To prevent surging, automatic fuel cut-off was introduced, which, in the event of a temperature overshoot, after pressing the combat button on 0,3 seconds, to prevent overheating, stopped the fuel supply to the combustion chamber, and after the missiles came off the guides, the engine went back to mode. When firing from a cannon and launching NAR from blocks of dangerous phenomena did not occur, although the gathering of heavy C-24s was felt as a “drawdown” of revolutions and a minute increase in temperature.
During the tests of the fighter-bomber, it was not without accidents: during the development of the aircraft’s armament, the Air Force State Aircraft Research Institute crashed MiG-23B of a military test pilot Lt. Col. Vasenkova. According to the pilot's story, the following happened: “It was necessary to check the strength of the MiG-23B aircraft with four FAB-500. At the maximum speed and altitude of a thousand meters the aircraft at 32-th second shuddered by impacts in the area of air intakes, then in the tail end of the aircraft - this is a clear surging. As expected, turned off the engine, but managed to gain altitude - one and a half thousand meters. And although the fire started, he tried to start the engine again - unsuccessfully. He left the plane a hundred and ninety kilometers from the airfield over the sand dunes. The chair, moving away, hurt the thigh, as instinctively pressed his leg, then there were strong bruises ... Some say they see how they leave the cabin. I did not see. The tablet is knee-shaped with a personal name, with an engraved last name — a gift from friends — jumped off the hip and hung on a shoe. He was afraid that he would fall under his feet when landing, and dropped. It's a pity, of course ... He himself fell into the sands. I waited a helicopter for about forty minutes. During this time, he changed his mind a lot, wondering if he did everything to start the engine. The investigation revealed the destruction of the bearing of the middle bearing of the compressor as a result of its oil starvation due to a constructive deficiency. ”
Placing hatches and antennas on the keel of the MiG-23B
Placing radio translucent panels of radio equipment antennas in the ventral crest of the MiG-23B
At the end of the tests, prototypes of the MiG-23B remained on the flight base of the OKB in Zhukovsky and were used in the development of equipment and systems of new modifications. Prototypes undergoing difficult test programs often have a short century. The fate of the MiG-23 samples in this regard was successful: both the 23-11 / 1 fighter and the impact 32-24 / 1 fighter passed the entire test cycle without crashes and serious breakdowns. The 23-11 / 1 aircraft, which flew more than 200 hours, in June 1971 was transferred to the Air Force Museum in Monino. The first experienced “32-24 / 1” served for a long time as a flying laboratory for equipment and weapons development, completing the last flight of 24 on June 1976 of the year. After working out the resource, he was transferred to a school of junior aviation specialists (SMAS) in south-west Moscow as a visual aid; subsequently, the aircraft became the exhibit of the now completely abandoned aviation museum on the Khodynka field.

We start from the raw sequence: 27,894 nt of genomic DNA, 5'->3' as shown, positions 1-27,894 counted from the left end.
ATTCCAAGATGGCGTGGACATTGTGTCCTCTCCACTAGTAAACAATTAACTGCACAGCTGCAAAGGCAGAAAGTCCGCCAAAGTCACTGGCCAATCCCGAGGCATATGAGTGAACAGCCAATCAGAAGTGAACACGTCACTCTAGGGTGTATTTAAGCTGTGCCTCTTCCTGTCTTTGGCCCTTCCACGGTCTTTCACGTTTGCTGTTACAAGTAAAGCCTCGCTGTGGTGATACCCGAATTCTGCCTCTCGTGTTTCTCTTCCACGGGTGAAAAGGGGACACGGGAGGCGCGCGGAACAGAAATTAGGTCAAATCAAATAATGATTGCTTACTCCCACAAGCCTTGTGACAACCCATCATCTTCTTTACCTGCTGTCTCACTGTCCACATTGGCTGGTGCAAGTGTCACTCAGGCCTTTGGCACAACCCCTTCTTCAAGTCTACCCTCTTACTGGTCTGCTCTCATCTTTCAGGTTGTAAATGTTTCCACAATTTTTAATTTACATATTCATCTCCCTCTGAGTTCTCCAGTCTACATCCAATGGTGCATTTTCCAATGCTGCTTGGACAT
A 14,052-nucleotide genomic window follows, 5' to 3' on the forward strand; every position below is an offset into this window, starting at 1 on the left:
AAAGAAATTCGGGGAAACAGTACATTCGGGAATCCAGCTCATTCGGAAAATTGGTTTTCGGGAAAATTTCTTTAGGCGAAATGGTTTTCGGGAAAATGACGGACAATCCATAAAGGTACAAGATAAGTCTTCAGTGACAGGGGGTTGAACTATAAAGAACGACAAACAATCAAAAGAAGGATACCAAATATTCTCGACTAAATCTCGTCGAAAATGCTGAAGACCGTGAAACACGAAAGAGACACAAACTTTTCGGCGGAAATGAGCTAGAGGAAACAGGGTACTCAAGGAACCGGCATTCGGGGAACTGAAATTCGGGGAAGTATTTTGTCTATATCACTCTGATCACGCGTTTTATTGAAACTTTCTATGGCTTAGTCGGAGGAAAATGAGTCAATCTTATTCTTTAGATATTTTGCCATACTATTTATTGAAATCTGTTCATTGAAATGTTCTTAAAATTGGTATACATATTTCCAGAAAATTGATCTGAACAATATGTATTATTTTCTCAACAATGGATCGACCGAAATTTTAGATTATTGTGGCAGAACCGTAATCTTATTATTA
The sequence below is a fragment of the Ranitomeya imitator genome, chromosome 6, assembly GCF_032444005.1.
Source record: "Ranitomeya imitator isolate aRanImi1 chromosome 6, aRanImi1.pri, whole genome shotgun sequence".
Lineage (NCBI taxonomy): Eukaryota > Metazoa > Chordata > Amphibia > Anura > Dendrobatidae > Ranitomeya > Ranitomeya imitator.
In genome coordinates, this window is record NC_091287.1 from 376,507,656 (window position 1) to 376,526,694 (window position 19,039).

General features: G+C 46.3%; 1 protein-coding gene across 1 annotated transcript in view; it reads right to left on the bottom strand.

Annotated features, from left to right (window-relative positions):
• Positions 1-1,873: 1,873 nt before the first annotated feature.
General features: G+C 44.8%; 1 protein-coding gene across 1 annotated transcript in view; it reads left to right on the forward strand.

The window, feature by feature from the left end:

In 1971-1972 on the basis of the MiG-23B was developed, but the project of the front reconnaissance MiG-23Р was not implemented with cameras in the forward fuselage. In the behind-the-cabin compartment, it was planned to place interchangeable reconnaissance equipment — stations of radio engineering, thermal, or television reconnaissance. The 32-24UB project, a double training version of the fighter-bomber, also remained on paper.
Even before the end of the MiG-23B tests, preparations began for its mass production. It was established at the Znamya Truda Moscow factory, where MiG-23 fighters were built. The oldest aviation company in the country, founded by Dux Joint-Stock Company in 1893, existed as the State Aviation Plant No. 1 (GAS No. 1) in Soviet times, then Plant No. 30 and, after the defense industry’s most renamed objects, were named Moscow machine-building plant (MMP) "Banner of Labor". The Mikoyan Design Bureau aircraft built the plant from 1965, when it launched the production of MiG-1962F fighters, and then its modifications, including export and Sparks. Total plant produced more than 21 Mig-3200, completing their release in the 21 year. Since 1974, MMZ built MiG-1967 airplanes, being the leader in producing single-type fighters of this type (combat training “Sparky” were produced at the plant in Irkutsk). The director of the plant at the time was PA Voronin, one of the most influential managers of the aviation industry, a representative of the OKB at the plant - M.R. Waldenberg, who worked with Mikoyan s23 year.
Mastering a fighter-bomber in production took place without any problems. The main technologies, materials and design innovations were developed during the production of MiG-23С fighters, similar to the airframe. In the aggregate assembly shops, only the stocks of the assembly of the new bow and the general assembly of the fuselage were added, as well as tanks No. 1А and No. 4, which the fighters of the early series did not have (at the same time, the tank-compartment No. 4 was introduced on the MiG-23М launched into production).
In 1972-1973 the plant built 48 fighter-bombers MiG-23B (product 24). Most of the aircraft passed the Air Force, several machines remained at the disposal of the Design Bureau and LII, where they served for a variety of tests related to the fine-tuning of new systems and units. The reason for the limited release of the machine was the shortage of engines AL-21F-3. In addition to the Moscow plant "Salyut", they connected the Omsk Engine-Building Plant to them. P.I. Baranova, but first of all, the AP-21F-3 went to Su-17M and especially Su-24, which had a special priority. Production volumes were still insufficient, due to the limited resource at the beginning and the defects found in operation, the engines often had to be changed. They were constantly lacking and reached the point that the planes in the combat units were idle without engines. Ultimately, the Deputy General Designer of the CGE. Lozino-Lozinsky insisted on the resumption of the equipment of the MiG-23B "tested" power plants "Union".
General Secretary of the CPSU Central Committee L. I. Brezhnev inspects MiG-23B
Serial MiG-23B with two incendiary tanks ZB-360 under the fuselage